In July, the federal Office for Civil Rights issued a proposed rule that contains modifications to the privacy standards, security standards, and enforcement regulations under the Health Insurance Portability and Accountability Act of 1996 (HIPAA), and includes changes under the Health Insurance Technology for Economic and Clinical Health (HITECH) Act. In addition, on July 29, the U.S. Department of Health and Human Services announced that final breach notification will be delayed for further consideration in light of the comments the agency received during the comment period on interim regulations that were issued in August 2009.
HHS maintains that the proposed rule is meant to strengthen HIPAA rules by expanding individuals' rights to access their health information, clarifying responsibilities of business associates of HIPAA-covered entities, and setting new limits on the use and disclosure of protected health information for marketing. HCI Managing Editor John DeGaspari recently spoke with Amy M. Gordon, a partner in the healthcare reform and HIPAA practice groups of the Chicago-based law firm McDermott Will & Emery to learn about what healthcare providers should do to make sure they comply with the regulations as they evolve.
Healthcare Informatics: Can you elaborate on the basic scope of the regulations?
Amy Gordon: HIPAA in general was enacted to protect people's health and benefit information, so that it would remain private. In the past, this had been governed by state law, and states had been all over the place. Some much more restricted than others, some with no restrictions whatsoever. What HIPAA was designed to do, from a federal perspective, was to really set a floor and make all states and all health entities comply, essentially, with at least a bare minimum of protection. HITECH enhanced the requirements a little bit further, especially with respect to the business associate agreements, and also with electronic protected health information. And then [it] also enhanced enforcement.
[The proposed regulations] are really not going to be effective until 180 days after the publication of the final rule, for which they were seeking guidance through Sept. 13, 2010. So, whether the final rule is going to make it out this year remains to be seen.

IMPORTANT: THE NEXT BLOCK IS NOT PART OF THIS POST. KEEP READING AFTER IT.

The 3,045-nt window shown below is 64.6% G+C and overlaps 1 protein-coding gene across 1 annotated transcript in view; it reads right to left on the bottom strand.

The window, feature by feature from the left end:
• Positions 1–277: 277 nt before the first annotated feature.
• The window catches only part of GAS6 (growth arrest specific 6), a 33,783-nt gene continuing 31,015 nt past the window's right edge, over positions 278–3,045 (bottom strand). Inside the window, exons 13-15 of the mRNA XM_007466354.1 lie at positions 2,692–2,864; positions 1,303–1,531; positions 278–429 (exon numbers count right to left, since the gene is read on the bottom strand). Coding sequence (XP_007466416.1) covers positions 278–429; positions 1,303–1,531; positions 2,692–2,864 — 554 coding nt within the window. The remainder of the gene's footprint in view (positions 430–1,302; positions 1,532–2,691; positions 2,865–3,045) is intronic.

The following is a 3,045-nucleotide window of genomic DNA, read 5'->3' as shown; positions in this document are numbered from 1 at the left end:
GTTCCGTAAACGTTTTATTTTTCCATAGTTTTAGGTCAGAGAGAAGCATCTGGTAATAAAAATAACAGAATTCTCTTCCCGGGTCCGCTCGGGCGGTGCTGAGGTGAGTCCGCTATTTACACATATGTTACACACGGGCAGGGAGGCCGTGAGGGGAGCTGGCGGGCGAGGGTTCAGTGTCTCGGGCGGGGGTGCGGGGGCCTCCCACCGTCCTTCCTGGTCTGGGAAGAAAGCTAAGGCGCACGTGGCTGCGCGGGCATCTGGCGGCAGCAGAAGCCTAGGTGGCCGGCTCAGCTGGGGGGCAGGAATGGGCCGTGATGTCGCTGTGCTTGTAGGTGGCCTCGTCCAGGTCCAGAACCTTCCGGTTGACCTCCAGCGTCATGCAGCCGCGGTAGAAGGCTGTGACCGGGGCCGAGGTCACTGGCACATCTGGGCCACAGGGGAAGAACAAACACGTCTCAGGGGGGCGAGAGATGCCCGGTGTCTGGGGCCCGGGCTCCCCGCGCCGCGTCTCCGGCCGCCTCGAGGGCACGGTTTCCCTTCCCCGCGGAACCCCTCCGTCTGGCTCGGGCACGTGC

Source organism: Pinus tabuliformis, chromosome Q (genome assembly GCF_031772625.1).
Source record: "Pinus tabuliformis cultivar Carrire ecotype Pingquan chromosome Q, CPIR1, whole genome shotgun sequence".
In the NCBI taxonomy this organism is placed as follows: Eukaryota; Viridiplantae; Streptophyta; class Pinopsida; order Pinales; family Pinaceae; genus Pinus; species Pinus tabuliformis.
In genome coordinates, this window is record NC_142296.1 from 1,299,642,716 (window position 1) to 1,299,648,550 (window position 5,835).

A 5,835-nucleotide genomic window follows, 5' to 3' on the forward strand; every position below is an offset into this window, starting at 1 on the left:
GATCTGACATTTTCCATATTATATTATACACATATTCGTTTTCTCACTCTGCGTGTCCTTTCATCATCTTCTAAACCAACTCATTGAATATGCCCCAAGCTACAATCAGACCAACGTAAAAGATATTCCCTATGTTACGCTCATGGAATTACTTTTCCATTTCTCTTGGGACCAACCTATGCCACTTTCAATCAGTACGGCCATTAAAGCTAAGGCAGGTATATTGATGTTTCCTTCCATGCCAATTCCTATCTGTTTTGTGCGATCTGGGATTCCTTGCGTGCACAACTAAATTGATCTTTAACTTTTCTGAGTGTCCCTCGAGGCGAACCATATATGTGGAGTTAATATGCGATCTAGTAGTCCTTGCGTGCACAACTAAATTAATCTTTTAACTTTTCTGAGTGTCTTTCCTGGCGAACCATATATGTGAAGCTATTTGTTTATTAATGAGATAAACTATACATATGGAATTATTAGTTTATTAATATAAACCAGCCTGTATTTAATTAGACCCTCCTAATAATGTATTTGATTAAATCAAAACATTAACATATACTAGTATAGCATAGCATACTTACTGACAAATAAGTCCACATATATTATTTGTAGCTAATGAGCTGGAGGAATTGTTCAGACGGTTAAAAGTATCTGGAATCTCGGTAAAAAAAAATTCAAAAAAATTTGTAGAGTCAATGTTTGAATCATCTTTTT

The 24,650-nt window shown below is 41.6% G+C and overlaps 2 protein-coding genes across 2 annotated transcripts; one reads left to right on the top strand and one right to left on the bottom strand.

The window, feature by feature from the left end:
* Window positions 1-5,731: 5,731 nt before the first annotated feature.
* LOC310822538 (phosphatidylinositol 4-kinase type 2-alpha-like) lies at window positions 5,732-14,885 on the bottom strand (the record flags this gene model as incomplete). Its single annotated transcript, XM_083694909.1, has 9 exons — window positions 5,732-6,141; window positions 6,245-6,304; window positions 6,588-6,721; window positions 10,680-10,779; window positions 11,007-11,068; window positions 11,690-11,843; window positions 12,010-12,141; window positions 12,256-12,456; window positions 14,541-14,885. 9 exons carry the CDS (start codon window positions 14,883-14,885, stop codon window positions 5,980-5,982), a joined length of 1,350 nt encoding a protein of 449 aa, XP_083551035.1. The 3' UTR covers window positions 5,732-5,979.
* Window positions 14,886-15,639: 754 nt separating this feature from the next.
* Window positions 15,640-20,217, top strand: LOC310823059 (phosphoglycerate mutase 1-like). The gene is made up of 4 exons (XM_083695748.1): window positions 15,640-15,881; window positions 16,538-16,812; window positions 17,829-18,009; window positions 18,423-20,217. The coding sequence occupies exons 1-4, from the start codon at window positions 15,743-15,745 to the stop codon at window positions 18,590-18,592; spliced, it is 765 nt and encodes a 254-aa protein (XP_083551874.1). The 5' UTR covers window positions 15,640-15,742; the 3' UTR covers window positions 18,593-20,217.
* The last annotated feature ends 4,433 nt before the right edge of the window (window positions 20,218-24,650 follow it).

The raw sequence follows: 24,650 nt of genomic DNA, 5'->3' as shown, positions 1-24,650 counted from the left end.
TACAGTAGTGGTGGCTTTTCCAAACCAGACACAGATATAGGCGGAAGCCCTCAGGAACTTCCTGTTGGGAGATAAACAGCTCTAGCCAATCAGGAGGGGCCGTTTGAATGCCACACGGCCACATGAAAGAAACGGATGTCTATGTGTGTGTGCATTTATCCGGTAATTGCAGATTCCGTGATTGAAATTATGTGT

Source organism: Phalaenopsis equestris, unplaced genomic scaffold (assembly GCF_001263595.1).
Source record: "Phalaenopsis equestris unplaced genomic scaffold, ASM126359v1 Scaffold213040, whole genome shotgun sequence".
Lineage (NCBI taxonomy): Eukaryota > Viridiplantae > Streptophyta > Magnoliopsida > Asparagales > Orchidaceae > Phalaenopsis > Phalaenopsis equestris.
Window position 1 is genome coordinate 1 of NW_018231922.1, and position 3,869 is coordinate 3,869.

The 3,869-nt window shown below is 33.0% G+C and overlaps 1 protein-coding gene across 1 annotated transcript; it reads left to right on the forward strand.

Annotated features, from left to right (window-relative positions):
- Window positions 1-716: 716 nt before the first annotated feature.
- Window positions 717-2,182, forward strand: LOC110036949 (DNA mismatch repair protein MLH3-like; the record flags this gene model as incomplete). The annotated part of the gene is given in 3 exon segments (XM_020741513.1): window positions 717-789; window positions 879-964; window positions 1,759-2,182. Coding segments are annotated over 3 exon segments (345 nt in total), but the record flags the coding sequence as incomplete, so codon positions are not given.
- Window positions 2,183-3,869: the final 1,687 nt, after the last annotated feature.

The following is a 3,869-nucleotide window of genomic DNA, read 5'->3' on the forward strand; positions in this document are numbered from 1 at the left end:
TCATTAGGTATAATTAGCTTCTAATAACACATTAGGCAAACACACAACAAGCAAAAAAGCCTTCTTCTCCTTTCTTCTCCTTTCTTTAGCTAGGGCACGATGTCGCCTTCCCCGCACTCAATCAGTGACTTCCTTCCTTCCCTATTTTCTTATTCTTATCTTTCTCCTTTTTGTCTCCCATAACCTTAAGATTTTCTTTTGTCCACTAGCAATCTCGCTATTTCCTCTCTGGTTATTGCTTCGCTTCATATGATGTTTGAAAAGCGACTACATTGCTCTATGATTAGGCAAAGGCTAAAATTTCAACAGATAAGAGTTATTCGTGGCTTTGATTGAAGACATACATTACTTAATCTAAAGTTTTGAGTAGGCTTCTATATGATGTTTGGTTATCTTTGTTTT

HCI: What is the general intent of the proposed regulations?
Gordon: I think what they were doing, was trying to tighten some of the reins when it came to, for example, when you contract with a business associate. When you used to contract with a business associate, it was almost like there was this black hole. The business associate would agree to certain things; the covered entity would sign off on the agreement, and then the business associate would go and use sub-contractors, or business associates of its own. And then the question was, what happens if one of those entities posts somebody's medical information on the Internet? What happens then?
ONE OF THE THINGS THAT HITECH DID WAS THAT IT RAISED THE RESPONSIBILITY OF A BUSINESS ASSOCIATE ALMOST TO THAT OF A COVERED ENTITY; BECAUSE NOW, BUSINESS ASSOCIATES ARE RESPONSIBLE FOR HAVING THEIR OWN POLICIES AND PROCEDURES.
So I think the whole intent of HITECH in general, was really to say, who is responsible for what, and who has to do what, and to delineate the responsibilities and the liabilities with having, touching protected health information.
HCI: So the intent was to clarify the rules under HITECH?
Gordon: Right. And also enhance some of the responsibilities. For example, originally HIPAA said business associates were not held to the same level of culpability that a covered entity was, that they were these outside parties that you would engage; and, even though they would have tons of contact with protected health information, their only liability really was in response to a contract entered into between the covered entity and the business associate.
And one of the things that HITECH did was that it raised the responsibility of a business associate almost to that of a covered entity; because now, business associates are responsible for having their own policies and procedures. They never had to do that before. And then, there is culpability in general, whether or not a contract makes them liable, if they misuse or mis-disclose protected health information; essentially, they [now] are as responsible as a covered entity under these new HITECH proposed rules.
HCI: Do you recommend that there be a contract between all players?